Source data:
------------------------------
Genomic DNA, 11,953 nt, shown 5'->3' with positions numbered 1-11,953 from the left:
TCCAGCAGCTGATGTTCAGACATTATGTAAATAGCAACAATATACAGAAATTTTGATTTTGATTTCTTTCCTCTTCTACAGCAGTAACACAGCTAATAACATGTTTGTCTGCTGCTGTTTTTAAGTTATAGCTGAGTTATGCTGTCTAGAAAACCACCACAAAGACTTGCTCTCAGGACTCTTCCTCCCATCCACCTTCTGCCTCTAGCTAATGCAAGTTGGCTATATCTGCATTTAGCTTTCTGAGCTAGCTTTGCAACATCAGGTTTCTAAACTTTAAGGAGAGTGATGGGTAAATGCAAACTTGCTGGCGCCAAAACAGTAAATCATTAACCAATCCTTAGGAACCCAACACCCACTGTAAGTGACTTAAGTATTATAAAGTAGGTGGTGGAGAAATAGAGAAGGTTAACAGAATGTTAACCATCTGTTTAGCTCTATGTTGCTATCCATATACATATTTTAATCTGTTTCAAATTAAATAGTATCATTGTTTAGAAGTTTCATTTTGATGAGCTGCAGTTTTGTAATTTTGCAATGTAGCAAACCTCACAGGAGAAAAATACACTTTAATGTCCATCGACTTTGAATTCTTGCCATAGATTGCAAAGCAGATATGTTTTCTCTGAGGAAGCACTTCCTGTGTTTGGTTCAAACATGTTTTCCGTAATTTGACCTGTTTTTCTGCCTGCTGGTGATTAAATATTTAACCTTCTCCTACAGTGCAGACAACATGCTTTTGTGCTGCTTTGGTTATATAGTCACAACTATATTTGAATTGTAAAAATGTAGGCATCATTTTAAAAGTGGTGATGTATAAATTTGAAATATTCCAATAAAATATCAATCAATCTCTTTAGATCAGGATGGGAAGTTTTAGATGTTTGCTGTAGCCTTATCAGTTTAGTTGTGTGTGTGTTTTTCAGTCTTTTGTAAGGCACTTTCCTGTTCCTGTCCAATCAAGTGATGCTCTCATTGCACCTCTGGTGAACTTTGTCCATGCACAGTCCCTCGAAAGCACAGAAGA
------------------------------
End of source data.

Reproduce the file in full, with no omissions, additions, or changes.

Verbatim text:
Genomic DNA, 11,953 nt, shown 5'->3' with positions numbered 1-11,953 from the left:
TCCAGCAGCTGATGTTCAGACATTATGTAAATAGCAACAATATACAGAAATTTTGATTTTGATTTCTTTCCTCTTCTACAGCAGTAACACAGCTAATAACATGTTTGTCTGCTGCTGTTTTTAAGTTATAGCTGAGTTATGCTGTCTAGAAAACCACCACAAAGACTTGCTCTCAGGACTCTTCCTCCCATCCACCTTCTGCCTCTAGCTAATGCAAGTTGGCTATATCTGCATTTAGCTTTCTGAGCTAGCTTTGCAACATCAGGTTTCTAAACTTTAAGGAGAGTGATGGGTAAATGCAAACTTGCTGGCGCCAAAACAGTAAATCATTAACCAATCCTTAGGAACCCAACACCCACTGTAAGTGACTTAAGTATTATAAAGTAGGTGGTGGAGAAATAGAGAAGGTTAACAGAATGTTAACCATCTGTTTAGCTCTATGTTGCTATCCATATACATATTTTAATCTGTTTCAAATTAAATAGTATCATTGTTTAGAAGTTTCATTTTGATGAGCTGCAGTTTTGTAATTTTGCAATGTAGCAAACCTCACAGGAGAAAAATACACTTTAATGTCCATCGACTTTGAATTCTTGCCATAGATTGCAAAGCAGATATGTTTTCTCTGAGGAAGCACTTCCTGTGTTTGGTTCAAACATGTTTTCCGTAATTTGACCTGTTTTTCTGCCTGCTGGTGATTAAATATTTAACCTTCTCCTACAGTGCAGACAACATGCTTTTGTGCTGCTTTGGTTATATAGTCACAACTATATTTGAATTGTAAAAATGTAGGCATCATTTTAAAAGTGGTGATGTATAAATTTGAAATATTCCAATAAAATATCAATCAATCTCTTTAGATCAGGATGGGAAGTTTTAGATGTTTGCTGTAGCCTTATCAGTTTAGTTGTGTGTGTGTTTTTCAGTCTTTTGTAAGGCACTTTCCTGTTCCTGTCCAATCAAGTGATGCTCTCATTGCACCTCTGGTGAACTTTGTCCATGCACAGTCCCTCGAAAGCACAGAAGA